Sitting at computer screens or in theatres is not the best way to keep healthy, as I discovered the hard way 20 years ago when suddenly afflicted with a severe case of repetitive strain injury, not to mention heavy breathing of the non-sexual kind.
The latter was the result of a curious non-diagnosed asthmatic condition which means that if I set off on a run, or a jog, I'm less breathless at the end of it than I am at the start. And those runs began as a way of dealing with the RSI, which is basically a case of your blood not circulating properly.
So, just as we start filling in our diaries and planning ahead, we are assailed on all sides by fitness supplements in the newspapers and online invitations to shape up, stretch those tummy muscles and reach for the stars.
You can ignore the lot of them and do just three things: eat less, forswear alcohol (it's all sugar) for a couple of months, take exercise. The latter could be just half an hour's walk a day, but even hopping on a bus is better than sitting in a car.
I thought smugly about all of this as I drew heavily on my first and last cigar of the year after last week's performance of Fuerzabruta (Brute Force) at the Roundhouse. Earlier in the day I had registered my participation in the Stratford-upon-Avon half-marathon at the end of April, and the finishing line in the field across the river from the theatre was already in sight.
Of course, promenade theatre might count as exercise in some people's books, and you can move around as much as you like during Fuerzabruta, a show that is noisy, exhilarating and totally vacuous. And I dare say some folk might consider that participating in You Me Bum Bum Train is the equivalent of a good work out in the gym.
But the real attraction of exercise is surely the fact that you do it, or should do it, in the open air, and preferably not running through a lot of car fumes and exhaust pipes. Sometimes this is unavoidable, as on the day shortly before Christmas when I was diverted from Hampstead Heath to deliver a few Christmas cards by hand in Belsize Park and therefore ran down Rosslyn Hill.
As I sped, well, staggered, past the Everyman Cinema, I was assailed by that familiar, tedious cry of, "You shouldn't be doing that, jogging is bad for you," always emanating from the over-plump, ragged and super-unfit. My heckler was Micheline Wandor, poet and playwright, former wife of uber-agent Ed Victor, and author of a long-ago feminist riposte to John Osborne, What About Janey Porter? I kept going, shouting seasonal greetings as she struggled miserably (I nearly said "un-manfully") around with her shopping bags.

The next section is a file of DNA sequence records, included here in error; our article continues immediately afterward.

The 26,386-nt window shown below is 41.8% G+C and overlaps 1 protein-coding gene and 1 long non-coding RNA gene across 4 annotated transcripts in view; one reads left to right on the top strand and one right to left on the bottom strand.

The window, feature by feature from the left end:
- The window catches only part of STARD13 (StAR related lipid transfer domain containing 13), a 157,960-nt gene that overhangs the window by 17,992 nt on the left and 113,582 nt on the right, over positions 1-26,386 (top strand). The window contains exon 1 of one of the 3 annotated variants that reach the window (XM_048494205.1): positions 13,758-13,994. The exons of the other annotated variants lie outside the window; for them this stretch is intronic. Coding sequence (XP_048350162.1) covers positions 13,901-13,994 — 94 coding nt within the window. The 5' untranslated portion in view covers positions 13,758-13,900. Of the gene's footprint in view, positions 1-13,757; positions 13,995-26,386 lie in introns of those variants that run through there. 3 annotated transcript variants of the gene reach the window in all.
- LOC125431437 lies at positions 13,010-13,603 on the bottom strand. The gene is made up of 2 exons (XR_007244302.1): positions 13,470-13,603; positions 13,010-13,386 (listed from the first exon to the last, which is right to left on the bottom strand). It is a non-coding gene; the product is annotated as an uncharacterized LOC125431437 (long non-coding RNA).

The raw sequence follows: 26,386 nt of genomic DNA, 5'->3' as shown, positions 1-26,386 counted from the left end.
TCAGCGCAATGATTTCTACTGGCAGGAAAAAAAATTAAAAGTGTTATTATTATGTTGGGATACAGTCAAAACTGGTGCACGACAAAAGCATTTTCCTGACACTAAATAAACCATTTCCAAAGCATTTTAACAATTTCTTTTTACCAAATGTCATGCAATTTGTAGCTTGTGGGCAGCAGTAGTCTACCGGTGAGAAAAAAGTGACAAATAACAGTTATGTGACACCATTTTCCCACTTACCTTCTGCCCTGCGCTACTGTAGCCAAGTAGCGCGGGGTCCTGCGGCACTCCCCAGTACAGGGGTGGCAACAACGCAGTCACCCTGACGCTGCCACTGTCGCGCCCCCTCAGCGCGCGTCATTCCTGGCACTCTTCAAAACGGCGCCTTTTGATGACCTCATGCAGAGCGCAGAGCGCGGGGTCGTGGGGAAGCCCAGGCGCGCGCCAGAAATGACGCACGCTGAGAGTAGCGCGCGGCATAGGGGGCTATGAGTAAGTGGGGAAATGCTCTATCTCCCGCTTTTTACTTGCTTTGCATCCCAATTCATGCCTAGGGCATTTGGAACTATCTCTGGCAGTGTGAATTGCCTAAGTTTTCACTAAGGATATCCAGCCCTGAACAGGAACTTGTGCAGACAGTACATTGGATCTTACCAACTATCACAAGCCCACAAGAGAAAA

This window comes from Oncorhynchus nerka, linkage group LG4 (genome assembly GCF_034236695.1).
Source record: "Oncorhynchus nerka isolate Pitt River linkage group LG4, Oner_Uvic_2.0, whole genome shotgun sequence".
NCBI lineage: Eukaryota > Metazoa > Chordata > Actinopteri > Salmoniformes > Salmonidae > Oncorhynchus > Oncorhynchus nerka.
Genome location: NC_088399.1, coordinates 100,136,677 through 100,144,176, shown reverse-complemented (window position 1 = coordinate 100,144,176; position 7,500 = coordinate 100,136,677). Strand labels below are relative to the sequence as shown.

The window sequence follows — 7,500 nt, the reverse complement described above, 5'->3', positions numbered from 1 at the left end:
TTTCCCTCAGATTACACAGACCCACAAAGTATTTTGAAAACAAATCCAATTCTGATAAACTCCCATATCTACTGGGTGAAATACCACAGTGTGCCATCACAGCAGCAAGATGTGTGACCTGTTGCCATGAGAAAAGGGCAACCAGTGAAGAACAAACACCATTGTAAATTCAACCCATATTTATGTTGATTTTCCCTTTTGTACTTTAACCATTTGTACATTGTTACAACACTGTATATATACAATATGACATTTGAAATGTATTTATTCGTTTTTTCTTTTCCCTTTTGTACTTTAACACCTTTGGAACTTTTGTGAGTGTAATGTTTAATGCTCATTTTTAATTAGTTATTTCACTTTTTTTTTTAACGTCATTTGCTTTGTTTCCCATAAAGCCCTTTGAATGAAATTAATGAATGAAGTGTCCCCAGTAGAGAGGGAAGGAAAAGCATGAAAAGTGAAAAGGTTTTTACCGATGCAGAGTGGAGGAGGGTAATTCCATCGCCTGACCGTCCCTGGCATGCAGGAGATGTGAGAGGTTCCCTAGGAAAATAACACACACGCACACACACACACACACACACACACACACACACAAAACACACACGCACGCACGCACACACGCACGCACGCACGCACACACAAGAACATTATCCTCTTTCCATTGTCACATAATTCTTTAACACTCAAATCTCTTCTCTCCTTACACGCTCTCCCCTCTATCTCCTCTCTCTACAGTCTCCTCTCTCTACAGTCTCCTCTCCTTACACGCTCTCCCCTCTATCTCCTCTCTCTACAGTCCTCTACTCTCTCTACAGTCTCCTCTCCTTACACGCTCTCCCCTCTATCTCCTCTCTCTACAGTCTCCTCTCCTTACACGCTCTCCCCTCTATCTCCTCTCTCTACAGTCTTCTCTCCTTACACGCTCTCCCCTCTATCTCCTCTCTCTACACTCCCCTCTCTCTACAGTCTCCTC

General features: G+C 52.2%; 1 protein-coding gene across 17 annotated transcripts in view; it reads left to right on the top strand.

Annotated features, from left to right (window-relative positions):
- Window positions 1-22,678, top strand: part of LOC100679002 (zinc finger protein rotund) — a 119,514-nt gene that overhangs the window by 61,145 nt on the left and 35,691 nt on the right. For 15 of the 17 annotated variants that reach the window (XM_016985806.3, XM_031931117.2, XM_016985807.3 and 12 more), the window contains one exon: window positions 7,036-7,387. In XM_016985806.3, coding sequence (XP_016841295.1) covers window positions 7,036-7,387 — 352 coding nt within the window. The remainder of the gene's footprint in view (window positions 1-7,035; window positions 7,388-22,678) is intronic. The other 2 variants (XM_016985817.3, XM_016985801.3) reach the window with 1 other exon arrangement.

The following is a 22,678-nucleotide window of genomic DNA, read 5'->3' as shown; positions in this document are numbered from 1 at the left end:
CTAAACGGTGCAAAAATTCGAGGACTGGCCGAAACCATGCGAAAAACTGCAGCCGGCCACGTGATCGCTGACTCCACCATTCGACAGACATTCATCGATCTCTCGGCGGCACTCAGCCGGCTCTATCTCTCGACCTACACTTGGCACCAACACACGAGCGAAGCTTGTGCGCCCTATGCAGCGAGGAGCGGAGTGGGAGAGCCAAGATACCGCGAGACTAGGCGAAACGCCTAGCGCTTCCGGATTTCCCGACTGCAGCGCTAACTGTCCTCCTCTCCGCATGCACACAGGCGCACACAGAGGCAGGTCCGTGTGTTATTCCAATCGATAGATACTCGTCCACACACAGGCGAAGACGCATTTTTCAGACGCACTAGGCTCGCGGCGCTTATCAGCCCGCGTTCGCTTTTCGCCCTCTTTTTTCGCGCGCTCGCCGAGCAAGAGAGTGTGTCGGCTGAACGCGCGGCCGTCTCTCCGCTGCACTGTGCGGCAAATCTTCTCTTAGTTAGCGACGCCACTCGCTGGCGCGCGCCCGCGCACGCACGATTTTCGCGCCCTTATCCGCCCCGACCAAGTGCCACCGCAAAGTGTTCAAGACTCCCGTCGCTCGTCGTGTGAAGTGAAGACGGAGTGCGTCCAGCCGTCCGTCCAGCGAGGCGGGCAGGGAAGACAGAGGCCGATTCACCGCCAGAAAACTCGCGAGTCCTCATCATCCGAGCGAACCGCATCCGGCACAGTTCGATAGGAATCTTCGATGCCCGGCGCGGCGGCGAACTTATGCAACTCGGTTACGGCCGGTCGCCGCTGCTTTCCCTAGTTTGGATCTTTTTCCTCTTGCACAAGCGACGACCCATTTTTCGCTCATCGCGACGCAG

A few days later I bumped into choreographer Arlene Phillips on the same parade of shops, but as we were both inside a supermarket, I could engage her briefly in conversation and congratulate her on her CBE in the honours list. She said she was still in shock, doubly so because she'd been agitating, with others, for a damehood for Gillian Lynne.
As I've slipped into name-drop mode, it may be time for an update on my local celebrity non-watch. I rarely see Melvyn Bragg or Michael Palin jogging on the heath these days, though I know for a fact the latter still heaves his guts over Parliament Hill Fields when not travelling in foreign parts for a BBC documentary.
The meanest, most dedicated day-time runner around here remains Christopher Eccleston, whom I've never spoken to (he's far too fast for me) while concert pianist John Lill, wonderfully aloof and private, still takes a brisk and sprightly walk between practice sesssions. I occasionally see actress Patti Love and casting director (retired) Gillian Diamond walking their dogs. I once saw Simon Callow with his.
When I turn right and go towards Regent's Park via Primrose Hill, I pass the houses of Gwyneth Paltrow and Chris Martin, David Walliams and (opposite him on the same road) Derek Jacobi within the first few hundred yards, but I rarely see them. I haven't seen Sylvester McCoy for ages - he's touring in The Mousetrap, apparently - and Declan Donnellan and Nick Ormerod must be either working in Russia again or on retreat with the Trappist monks.
It is possible, of course, that all of these people are avoiding me deliberately, or I'm losing my touch and acuity of observation. At the Royal Albert Hall yesterday afternoon - where I enjoyed Cirque du Soleil for the first time in years - I thought Richard Wattis had come back to life when a remarkable lookalike of the hilarious, officious ditherer in so many films and television sitcoms was hauled out of the audience for a bit of participation.
It's curious what five minutes in the spotlight can do for a person. As I made my way back to South Kensington tube station along Exhibition Road - and what a marvellous little walk that is, these days - I spotted "Wattis" again in the milling crowd. I could only just restrain myself from bounding up to him to blubber congratulations on his improvised performance.
But he'd shrunk back into complete ordinariness, unfazed and unrecognised, a non-actor of stunning banality accompanied by an equally ordinary-looking wife (or sister, possibly) with an unattended hair-style, dull trousers and winter socks. And then I began wondering: why had they gone to Cirque du Soleil in the first place? The show could have corresponded with absolutely nothing at all in their lives.
Nor in ours. And that's the answer. We go to the theatre because that's not how we live. But we must try and make sure that how we do live is the best, and healthiest, way possible. Happy New Year!